Unlikely to be the choice of Remain supporters inside the Tory Party – and has been rejected by the Tory membership before, in the 2005 race against David Cameron.

David Davis (pictured outside the Houses of Parliament today) is seen as a safer pair of hands than Mr Johnson and across the detail of the current negotiation after two years as Brexit Secretary

David Davis (pictured outside the Houses of Parliament today) is seen as a safer pair of hands than Mr Johnson and across the detail of the current negotiation after two years as Brexit Secretary

David Davis (pictured outside the Houses of Parliament today) is seen as a safer pair of hands than Mr Johnson and across the detail of the current negotiation after two years as Brexit Secretary

Amber Rudd – 14/1

How did they vote on Brexit?

Remain. Represented Britain Stronger in Europe in the TV debates.

What is their view now?

Strongly remain and supportive of a second referendum – particularly given a choice between that and no deal.

What are their chances?

Popular among Conservative MPs as the voice of Cameron-style Toryism, Ms Rudd is still seen as a contender despite resigning amid the Windrush scandal – and she was boosted further by her return to Cabinet as Work and Pensions Secretary on Friday night. She is badly hampered by having a tiny majority in her Hastings constituency and would not be able to unite the Tory party in a sudden contest over the Brexit negotiation.

Popular among Conservative MPs as the voice of Cameron-style Toryism, Amber Rudd (pictured leaving parliament this evening) is still seen as a contender despite resigning amid the Windrush scandal

Popular among Conservative MPs as the voice of Cameron-style Toryism, Amber Rudd (pictured leaving parliament this evening) is still seen as a contender despite resigning amid the Windrush scandal

Popular among Conservative MPs as the voice of Cameron-style Toryism, Amber Rudd (pictured leaving parliament this evening) is still seen as a contender despite resigning amid the Windrush scandal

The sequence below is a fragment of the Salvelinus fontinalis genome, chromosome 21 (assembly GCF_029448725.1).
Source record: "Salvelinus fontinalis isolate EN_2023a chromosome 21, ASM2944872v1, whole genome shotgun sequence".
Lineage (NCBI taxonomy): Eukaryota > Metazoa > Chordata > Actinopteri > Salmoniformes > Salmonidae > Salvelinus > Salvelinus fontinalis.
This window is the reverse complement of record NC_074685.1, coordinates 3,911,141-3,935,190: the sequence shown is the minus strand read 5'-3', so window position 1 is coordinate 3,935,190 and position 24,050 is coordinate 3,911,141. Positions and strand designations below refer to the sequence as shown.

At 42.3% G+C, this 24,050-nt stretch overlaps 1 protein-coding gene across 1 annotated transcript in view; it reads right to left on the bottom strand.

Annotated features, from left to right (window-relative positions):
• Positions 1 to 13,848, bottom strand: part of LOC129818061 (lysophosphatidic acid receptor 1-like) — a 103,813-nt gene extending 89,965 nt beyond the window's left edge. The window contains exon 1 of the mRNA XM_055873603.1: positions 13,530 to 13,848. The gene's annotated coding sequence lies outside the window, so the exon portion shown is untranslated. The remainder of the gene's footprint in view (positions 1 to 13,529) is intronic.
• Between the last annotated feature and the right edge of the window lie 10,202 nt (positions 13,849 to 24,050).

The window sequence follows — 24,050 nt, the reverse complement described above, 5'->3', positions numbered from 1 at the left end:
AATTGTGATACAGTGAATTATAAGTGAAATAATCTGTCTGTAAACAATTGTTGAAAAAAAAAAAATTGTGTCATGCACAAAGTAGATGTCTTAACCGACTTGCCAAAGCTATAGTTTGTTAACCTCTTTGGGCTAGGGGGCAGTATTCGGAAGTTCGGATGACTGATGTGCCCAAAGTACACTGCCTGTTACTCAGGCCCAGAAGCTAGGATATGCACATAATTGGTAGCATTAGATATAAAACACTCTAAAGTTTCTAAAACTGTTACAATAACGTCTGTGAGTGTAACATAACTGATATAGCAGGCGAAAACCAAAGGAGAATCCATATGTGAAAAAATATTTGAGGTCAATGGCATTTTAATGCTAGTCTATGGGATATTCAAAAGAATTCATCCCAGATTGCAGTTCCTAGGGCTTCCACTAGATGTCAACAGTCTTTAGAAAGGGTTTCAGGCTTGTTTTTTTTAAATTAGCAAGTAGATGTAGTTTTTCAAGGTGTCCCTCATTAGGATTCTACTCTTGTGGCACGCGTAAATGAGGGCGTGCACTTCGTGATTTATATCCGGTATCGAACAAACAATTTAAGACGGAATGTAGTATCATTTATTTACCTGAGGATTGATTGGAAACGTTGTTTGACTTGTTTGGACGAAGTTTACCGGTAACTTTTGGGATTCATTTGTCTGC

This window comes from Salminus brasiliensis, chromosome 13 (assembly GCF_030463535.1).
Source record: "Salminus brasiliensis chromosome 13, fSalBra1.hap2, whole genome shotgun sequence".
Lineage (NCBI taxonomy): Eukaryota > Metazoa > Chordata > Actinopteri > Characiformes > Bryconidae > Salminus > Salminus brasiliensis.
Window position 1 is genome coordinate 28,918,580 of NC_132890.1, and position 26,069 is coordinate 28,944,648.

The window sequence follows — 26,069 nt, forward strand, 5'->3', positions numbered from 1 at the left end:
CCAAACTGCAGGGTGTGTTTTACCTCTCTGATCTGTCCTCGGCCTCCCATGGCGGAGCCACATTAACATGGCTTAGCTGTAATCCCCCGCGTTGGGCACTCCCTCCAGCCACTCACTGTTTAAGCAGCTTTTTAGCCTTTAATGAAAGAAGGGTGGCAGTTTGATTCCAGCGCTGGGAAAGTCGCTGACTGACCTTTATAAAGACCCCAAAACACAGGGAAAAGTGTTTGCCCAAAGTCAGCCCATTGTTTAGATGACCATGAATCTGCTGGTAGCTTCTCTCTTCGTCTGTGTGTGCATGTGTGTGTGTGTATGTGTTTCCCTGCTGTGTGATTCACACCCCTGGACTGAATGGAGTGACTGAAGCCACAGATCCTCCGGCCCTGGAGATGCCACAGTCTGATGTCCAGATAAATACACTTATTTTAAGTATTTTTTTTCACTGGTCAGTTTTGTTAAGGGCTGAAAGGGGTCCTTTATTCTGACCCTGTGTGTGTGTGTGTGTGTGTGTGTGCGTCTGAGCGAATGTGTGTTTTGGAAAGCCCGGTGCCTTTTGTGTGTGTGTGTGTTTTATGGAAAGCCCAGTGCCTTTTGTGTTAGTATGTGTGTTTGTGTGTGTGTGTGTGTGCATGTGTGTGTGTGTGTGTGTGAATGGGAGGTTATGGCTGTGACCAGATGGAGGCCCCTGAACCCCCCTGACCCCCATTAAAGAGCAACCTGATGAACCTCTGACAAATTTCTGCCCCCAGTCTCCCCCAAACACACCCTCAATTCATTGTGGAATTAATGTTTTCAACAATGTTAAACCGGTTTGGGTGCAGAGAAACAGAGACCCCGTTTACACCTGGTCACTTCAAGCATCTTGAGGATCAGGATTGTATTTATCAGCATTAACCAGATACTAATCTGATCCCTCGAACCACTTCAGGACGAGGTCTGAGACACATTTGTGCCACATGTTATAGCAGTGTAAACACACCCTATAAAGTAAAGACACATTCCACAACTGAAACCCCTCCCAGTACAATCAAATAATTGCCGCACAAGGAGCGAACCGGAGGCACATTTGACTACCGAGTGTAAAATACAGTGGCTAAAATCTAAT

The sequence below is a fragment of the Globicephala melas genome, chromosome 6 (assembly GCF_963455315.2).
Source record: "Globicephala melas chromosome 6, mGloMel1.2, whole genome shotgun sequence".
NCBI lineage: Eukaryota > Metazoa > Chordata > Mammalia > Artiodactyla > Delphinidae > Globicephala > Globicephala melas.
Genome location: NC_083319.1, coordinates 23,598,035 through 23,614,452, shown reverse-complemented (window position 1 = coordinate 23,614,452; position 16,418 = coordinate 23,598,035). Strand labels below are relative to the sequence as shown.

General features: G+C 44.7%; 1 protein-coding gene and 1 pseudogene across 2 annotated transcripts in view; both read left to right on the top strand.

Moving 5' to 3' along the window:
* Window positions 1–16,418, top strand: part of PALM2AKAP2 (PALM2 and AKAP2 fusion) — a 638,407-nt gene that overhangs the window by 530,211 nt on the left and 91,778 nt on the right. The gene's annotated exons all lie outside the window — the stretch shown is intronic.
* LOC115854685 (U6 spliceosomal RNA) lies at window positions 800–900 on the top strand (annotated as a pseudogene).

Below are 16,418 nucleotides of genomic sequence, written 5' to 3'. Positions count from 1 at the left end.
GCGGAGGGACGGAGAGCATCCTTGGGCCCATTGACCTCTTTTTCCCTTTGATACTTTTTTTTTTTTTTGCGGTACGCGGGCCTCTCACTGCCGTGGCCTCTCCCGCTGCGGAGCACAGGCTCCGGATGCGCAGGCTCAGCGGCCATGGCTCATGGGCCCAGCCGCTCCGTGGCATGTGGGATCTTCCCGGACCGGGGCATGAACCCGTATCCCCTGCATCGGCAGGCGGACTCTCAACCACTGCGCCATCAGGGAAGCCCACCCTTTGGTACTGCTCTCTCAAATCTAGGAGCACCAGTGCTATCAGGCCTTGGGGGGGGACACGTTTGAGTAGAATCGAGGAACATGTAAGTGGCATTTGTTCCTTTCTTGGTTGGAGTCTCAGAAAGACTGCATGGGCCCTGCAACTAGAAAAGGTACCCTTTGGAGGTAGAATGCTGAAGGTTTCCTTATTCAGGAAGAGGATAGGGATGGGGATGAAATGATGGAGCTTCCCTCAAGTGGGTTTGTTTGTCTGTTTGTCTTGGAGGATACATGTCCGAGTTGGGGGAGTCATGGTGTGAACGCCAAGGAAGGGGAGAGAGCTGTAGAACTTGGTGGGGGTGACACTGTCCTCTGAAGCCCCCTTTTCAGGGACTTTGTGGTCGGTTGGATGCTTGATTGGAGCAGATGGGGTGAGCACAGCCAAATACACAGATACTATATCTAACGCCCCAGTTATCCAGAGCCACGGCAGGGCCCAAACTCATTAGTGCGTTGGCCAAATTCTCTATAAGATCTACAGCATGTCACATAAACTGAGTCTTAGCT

Jacob Rees-Mogg – 14/1

How did they vote on Brexit?

Leave.

What is their view now?

Leave and recently branded Theresa May's Brexit U-turn a 'humiliation' which has left her deal 'defeated'.

What are their chances?

As chair of the European Research Group (ERG) bloc of Tory Eurosceptics he has been urging MPs to replace Mrs May for weeks.

Pro-Brexit supporter, Conservative MP Jacob Rees-Mogg, walks through members of the media and anit-brexit demonstrators as he walks near to the Houses of Parliament in London yesterday

Pro-Brexit supporter, Conservative MP Jacob Rees-Mogg, walks through members of the media and anit-brexit demonstrators as he walks near to the Houses of Parliament in London yesterday

Pro-Brexit supporter, Conservative MP Jacob Rees-Mogg, walks through members of the media and anit-brexit demonstrators as he walks near to the Houses of Parliament in London yesterday

Penny Mordaunt – 14/1

How did they vote on Brexit?

Leave.

What is their view now?

Leave and subject of persistent rumour she could be the next to quit Cabinet over Mrs May's Brexit deal.

What are their chances?

Possible dark horse in the contest, Ms Mordaunt is not well known to the public but is seen as a contender in Westminster. Known to harbour deep concerns about Mrs May's Brexit deal, but has stopped short of resigning from Cabinet.

Possible dark horse in the contest, Penny Mordaunt (pictured in Downing Street) is not well known to the public but is seen as a contender in Westminster

Possible dark horse in the contest, Penny Mordaunt (pictured in Downing Street) is not well known to the public but is seen as a contender in Westminster

Possible dark horse in the contest, Penny Mordaunt (pictured in Downing Street) is not well known to the public but is seen as a contender in Westminster

Andrea Leadsom – 16/1

How did they vote on Brexit?

Leave.

What is their view now?

Ms Leadsom said in late November that she was backing the withdrawal agreement struck with Brussels because it 'delivered' on the referendum result.

What are their chances?

Leader of the Commons since June, Andrea Leadsom found herself at the centre of controversy in the 2016 leadership campaign when comments she made were interpreted as a claim that she would be a better PM than Mrs May because she was a mother. Asked recently whether Mrs May was the right person to be leading the country, she said she is 'at the moment'.

Andrea Leadsom, Leader of the House of Commons, arrives at Downing Street on Thursday last week

Andrea Leadsom, Leader of the House of Commons, arrives at Downing Street on Thursday last week